Friedrich Schleiermacher was a theologian who asserted that the ideal and the real are united in God. He understood the ideal as the subjective mental activities of thought, intellect, and reason. The real was, for him, the objective area of nature and physical being. Schleiermacher declared that the unity of the ideal and the real is manifested in God. The two divisions do not have a productive or causal effect on each other. Rather, they are both equally existent in the absolute transcendental entity which is God.
Salomon Maimon influenced German idealism by criticizing Kant's dichotomies, claiming that Kant did not explain how opposites such as sensibility and understanding could relate to each other.
Maimon claimed that the dualism between these faculties was analogous to the old Cartesian dualism between the mind and body, and that all the problems of the older dualism should hold mutatis mutandis for the new one. Such was the heterogeneity between understanding and sensibility, Maimon further argued, that there could be no criterion to determine how the concepts of the understanding apply to the intuitions of sensibility. By thus pointing out these problematic dualisms, Maimon and the neo-Humean critics left a foothold open for skepticism within the framework of Kant’s own philosophy. For now the question arose how two such heterogeneous realms as the intellectual and the sensible could be known to correspond with one another. The problem was no longer how we know that our representations correspond with things in themselves but how we know that a priori concepts apply to a posteriori intuitions.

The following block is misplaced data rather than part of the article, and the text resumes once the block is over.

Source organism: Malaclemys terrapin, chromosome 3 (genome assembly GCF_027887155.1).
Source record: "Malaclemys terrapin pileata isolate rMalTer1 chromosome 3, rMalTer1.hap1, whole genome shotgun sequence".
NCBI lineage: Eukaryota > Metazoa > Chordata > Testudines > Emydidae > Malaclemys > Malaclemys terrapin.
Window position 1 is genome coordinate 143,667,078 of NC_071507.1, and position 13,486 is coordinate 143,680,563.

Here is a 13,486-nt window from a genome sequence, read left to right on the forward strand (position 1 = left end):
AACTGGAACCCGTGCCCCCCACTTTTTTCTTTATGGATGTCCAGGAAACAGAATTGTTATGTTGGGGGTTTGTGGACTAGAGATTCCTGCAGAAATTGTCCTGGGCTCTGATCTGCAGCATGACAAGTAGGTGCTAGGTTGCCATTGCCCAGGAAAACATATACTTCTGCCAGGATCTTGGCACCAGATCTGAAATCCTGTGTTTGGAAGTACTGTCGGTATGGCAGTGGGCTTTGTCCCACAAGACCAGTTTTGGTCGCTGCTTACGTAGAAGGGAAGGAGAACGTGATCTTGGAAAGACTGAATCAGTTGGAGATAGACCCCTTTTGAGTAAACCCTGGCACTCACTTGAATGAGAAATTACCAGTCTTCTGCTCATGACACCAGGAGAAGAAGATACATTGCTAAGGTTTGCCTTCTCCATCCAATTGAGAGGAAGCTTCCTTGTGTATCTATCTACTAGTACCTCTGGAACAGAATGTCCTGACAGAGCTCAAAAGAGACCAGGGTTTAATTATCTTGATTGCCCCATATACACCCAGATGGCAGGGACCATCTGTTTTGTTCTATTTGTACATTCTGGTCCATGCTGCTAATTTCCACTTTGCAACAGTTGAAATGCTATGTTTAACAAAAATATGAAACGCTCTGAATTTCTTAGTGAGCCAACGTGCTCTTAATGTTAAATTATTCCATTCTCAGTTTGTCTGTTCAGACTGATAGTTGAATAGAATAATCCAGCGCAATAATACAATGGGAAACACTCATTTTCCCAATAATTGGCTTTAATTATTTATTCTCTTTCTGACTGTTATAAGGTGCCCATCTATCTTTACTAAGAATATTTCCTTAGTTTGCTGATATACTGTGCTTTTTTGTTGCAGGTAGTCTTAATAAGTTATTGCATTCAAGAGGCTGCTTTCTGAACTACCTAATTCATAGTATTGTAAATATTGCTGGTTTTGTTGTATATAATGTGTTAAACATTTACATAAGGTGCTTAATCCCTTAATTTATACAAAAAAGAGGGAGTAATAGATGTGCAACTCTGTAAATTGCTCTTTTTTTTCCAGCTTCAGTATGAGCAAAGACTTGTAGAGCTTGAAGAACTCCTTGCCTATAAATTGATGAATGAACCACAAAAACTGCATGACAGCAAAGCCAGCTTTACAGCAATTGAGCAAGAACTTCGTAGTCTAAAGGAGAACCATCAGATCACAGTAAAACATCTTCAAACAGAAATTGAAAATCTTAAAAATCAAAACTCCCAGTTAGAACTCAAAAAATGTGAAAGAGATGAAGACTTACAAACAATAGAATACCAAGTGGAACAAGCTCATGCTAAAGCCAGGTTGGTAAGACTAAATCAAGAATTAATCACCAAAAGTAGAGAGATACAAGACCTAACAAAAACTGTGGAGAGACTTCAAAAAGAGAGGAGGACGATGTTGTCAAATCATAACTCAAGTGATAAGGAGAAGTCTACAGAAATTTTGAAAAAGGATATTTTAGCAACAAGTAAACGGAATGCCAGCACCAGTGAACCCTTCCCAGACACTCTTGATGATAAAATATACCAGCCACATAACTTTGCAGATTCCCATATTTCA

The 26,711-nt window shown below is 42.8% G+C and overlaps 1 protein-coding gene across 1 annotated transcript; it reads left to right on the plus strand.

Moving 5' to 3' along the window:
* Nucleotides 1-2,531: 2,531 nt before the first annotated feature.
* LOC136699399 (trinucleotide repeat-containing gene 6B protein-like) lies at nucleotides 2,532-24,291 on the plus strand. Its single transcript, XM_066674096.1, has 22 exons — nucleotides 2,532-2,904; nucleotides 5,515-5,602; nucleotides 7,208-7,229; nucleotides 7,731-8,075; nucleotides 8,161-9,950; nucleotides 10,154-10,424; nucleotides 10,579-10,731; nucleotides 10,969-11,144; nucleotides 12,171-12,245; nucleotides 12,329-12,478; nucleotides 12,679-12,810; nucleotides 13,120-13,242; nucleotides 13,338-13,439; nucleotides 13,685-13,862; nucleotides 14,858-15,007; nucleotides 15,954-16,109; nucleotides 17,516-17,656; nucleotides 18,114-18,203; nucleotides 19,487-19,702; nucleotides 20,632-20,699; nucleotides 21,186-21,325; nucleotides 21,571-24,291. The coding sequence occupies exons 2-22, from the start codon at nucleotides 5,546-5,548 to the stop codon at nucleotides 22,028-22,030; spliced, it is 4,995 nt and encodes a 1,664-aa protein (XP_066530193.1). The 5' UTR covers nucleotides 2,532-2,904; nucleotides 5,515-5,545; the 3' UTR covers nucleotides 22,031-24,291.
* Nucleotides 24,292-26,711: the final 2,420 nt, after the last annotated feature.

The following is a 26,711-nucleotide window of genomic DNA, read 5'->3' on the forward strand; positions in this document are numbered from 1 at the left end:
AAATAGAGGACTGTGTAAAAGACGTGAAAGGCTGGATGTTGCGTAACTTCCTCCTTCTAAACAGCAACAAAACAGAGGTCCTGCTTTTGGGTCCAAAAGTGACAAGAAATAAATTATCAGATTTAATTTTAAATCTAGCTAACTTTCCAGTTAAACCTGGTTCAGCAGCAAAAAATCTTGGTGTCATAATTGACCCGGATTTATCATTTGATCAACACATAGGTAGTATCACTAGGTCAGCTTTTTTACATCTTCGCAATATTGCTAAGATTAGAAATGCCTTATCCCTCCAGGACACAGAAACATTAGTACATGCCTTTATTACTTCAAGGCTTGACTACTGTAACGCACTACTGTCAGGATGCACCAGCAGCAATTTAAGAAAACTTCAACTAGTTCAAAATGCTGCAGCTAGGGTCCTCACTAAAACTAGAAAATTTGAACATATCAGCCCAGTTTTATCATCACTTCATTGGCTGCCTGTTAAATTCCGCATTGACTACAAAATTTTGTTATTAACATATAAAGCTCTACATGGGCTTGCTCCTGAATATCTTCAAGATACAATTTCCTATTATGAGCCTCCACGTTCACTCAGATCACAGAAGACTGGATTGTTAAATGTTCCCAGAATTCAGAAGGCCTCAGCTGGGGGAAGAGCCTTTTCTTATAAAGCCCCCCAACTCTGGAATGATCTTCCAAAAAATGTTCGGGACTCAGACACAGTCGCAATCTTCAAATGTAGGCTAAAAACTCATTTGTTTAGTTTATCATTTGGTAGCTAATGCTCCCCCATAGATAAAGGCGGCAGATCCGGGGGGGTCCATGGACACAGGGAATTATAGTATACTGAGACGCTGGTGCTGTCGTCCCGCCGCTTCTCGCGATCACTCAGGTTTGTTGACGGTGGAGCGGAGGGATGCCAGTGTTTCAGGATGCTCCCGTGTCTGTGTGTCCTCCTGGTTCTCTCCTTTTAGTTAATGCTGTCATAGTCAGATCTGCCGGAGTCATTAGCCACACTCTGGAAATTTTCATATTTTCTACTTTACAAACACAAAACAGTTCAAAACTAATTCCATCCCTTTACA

Schelling and Hegel, however, tried to solve this problem by claiming that opposites are absolutely identical.[ citation needed ] Maimon's concept of an infinite mind as the basis of all opposites was similar to the German idealistic attempt to rescue theism by positing an Absolute Mind or Spirit.
Maimon's metaphysical concept of "infinite mind" was similar to Fichte's "Ich" and Hegel's "Geist." Maimon ignored the results of Kant's criticism and returned to pre-Kantian transcendent speculation.